In my last newsletter article, I took on the art of end-of-year predictions. Predictably, I copped out by predicting that we wouldn’t get any smarter about a lot of things. Today, let me continue my proud tradition of journalistic excellence with another major exposé of a bogus holiday tradition that many of us indulge in but aren’t getting any smarter about.
I’m speaking, of course, about the New Year’s resolution.
Making New Year’s resolutions is an art as well as a science. But, like most skills, there are a certain number of basic techniques that can be learned that will make your New Year’s resolutions every bit as successful as everybody else’s.
Like all other forms of con, each classic style has a name:
Do you need to score points on someone by actually succeeding at a New Year’s resolution when you know your pal’s will fail? Do you really, really need to win a bet? in other words, do you freely admit that you are the kind of person who only needs to appear successful? Then The Gimme is for you. In its classic form, it can be executed simply by giving up something you don’t actually care for, or something inconsequential. I have succeeded at this technique in the past by giving up lima beans, cardigans, and “Dancing with the Stars.” Note, however, that this is a form that the cast of “The Sting” referred to as the long con, as it is first necessary to spend a couple of days setting up the mark by pretending to actually give a hoot about those things.
This gambit can be tricky to execute because it requires a trained accomplice, and significant others often balk at being called “a trained accomplice.” (Try “lovely accomplice.”) Anyway: in front of others, you resolve to give up rutabagas IF your partner in crime will promise not to curse in Mandarin any more.
Delayed Action (a la Libertine)
A classic, based on the Libertine’s prayer, in which a monk asks for sobriety and chastity, only not yet. It is best deployed at a New Year’s Eve party in front of people you know will tactfully “forget” all about it. I did this one at our company holiday party, by promising to resume my diet as soon as all this holiday stuff was over. Then, this morning, perusing my All Faiths, All Nations Holiday Calendar, I realized that there is always a holiday going on somewhere. As soon as I had checked all the dates, I smiled as I realized I was going to count this resolution up as a win for me. Or at least, that reality has forfeited.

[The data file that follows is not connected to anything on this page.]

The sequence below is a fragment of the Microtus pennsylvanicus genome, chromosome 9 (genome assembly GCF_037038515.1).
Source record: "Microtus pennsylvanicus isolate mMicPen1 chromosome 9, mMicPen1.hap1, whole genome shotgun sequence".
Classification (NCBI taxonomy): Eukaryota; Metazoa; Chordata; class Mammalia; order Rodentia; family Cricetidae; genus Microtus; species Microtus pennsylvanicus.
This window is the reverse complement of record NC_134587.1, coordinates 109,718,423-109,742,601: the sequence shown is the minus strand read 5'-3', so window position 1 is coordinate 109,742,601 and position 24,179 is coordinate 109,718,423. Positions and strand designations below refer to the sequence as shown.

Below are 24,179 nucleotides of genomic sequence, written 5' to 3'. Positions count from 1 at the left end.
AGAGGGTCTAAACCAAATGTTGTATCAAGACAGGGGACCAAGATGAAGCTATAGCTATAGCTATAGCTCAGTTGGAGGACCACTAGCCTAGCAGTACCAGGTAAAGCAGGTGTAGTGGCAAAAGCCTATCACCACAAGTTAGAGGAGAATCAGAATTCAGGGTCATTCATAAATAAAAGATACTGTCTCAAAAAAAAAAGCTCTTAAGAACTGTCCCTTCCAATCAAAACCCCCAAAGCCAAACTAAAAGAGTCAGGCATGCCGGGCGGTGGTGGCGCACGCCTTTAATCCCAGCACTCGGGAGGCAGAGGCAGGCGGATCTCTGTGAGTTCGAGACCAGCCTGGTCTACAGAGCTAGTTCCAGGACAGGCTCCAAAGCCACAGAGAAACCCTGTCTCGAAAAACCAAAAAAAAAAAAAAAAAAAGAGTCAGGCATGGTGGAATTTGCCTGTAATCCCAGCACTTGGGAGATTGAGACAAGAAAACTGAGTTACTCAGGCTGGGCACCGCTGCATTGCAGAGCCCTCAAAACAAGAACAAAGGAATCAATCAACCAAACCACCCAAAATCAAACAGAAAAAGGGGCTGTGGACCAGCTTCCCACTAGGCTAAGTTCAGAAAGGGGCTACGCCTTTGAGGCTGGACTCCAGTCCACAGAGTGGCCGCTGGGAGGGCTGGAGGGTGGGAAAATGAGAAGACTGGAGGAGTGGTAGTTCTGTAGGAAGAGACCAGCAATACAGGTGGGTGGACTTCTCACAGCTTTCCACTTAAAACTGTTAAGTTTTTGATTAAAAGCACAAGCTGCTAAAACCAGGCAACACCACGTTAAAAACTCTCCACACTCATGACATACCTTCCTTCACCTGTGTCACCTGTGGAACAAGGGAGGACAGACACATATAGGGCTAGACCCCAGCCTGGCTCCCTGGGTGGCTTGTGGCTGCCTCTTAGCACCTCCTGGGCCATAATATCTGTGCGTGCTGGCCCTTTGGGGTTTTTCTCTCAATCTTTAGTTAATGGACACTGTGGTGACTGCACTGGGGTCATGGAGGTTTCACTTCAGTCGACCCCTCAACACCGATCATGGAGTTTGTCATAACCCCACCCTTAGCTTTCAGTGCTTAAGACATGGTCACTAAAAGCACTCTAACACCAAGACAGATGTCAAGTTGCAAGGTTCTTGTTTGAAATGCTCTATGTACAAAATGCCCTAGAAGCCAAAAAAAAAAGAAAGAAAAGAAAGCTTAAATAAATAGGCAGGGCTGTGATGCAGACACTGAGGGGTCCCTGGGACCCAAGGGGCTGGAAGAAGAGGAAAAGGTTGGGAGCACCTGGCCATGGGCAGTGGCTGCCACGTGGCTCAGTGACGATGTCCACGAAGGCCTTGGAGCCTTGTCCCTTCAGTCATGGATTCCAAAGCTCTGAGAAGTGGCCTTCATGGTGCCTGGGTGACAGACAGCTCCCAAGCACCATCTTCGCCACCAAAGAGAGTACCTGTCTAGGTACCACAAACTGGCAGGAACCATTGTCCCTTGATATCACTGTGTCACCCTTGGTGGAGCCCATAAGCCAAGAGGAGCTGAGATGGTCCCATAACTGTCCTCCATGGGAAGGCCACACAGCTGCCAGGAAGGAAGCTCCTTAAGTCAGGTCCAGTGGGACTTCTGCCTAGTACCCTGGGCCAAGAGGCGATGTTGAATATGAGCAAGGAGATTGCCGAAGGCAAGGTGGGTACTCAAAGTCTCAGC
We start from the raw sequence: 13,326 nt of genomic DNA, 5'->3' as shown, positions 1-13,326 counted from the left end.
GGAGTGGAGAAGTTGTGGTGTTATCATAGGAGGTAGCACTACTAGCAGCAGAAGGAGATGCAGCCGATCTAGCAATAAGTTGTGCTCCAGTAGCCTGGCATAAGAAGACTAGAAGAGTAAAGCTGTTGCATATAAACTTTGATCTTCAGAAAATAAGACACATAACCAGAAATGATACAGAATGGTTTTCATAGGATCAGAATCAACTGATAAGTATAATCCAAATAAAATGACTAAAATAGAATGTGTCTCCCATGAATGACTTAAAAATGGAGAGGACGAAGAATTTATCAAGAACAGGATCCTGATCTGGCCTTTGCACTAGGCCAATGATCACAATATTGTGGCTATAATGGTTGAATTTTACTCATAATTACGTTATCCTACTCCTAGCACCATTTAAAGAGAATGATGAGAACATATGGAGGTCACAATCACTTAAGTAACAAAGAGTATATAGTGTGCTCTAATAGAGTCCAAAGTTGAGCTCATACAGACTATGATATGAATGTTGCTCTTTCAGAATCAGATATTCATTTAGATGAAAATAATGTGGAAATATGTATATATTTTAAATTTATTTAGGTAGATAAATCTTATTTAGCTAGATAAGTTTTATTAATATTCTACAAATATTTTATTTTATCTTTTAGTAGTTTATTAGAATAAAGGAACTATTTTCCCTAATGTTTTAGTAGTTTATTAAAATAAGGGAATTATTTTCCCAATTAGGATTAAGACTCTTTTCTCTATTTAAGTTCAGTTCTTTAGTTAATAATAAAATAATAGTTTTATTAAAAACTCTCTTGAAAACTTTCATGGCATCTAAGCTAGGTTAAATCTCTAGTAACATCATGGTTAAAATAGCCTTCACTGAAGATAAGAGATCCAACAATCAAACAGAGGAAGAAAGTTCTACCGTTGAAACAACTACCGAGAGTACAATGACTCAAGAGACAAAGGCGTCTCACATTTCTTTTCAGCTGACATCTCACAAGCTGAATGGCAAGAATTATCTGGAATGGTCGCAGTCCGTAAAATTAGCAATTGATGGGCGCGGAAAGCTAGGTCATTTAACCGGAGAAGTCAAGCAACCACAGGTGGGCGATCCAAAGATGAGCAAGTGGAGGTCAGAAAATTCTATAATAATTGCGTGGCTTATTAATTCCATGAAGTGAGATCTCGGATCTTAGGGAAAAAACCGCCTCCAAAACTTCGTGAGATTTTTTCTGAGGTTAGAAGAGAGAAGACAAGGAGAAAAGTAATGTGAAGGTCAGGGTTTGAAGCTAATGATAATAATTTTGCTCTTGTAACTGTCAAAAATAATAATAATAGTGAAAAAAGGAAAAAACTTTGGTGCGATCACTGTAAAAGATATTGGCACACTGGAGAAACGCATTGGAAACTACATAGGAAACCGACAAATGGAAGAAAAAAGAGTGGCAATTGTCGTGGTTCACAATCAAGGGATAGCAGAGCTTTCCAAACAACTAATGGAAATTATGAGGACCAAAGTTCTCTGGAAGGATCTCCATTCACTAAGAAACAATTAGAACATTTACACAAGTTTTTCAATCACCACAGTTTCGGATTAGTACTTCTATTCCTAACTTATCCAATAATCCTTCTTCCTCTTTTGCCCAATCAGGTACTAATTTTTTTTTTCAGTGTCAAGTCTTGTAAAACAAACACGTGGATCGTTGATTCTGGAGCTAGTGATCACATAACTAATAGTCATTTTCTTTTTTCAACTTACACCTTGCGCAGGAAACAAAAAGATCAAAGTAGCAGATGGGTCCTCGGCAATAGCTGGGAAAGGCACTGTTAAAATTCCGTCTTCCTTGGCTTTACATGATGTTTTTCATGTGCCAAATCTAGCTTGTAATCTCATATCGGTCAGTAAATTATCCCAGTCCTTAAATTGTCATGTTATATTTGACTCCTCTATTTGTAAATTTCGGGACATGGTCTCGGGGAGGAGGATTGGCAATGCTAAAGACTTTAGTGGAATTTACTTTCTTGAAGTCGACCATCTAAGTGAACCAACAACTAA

Definition of Crazy
This one is a perennial favorite, in which we repeat the resolution that we have used the last several years without success. All it takes to succeed at this one is a talent for self-delusion, and a willingness to tolerate that smug look on your friends’ faces.
Hold Me Back
A clever technique, but one that requires some skill and a deep trust in your friends. Simply resolve to do something that you know they will talk you out of. It’s the equivalent of the grade school promise to challenge the neighborhood bully who is away for the summer.
Hell Freezes Over
An expert variation on “Bargain Basement,” this one involves making a really challenging resolution that takes effect as soon as something extremely unlikely happens. The classic form of Hell Freezes Over is to pledge a portion of any future lottery winnings to a good cause, like “Save the Parallel Port.”
Like performing for strangers? Make any promise you want, including becoming a cardinal or devoting your life to ridding the world of RG-59 cable, as long as you are at sea on a cruise ship full of inebriated tourists from Nepal who don’t know your real name.
Happy New Year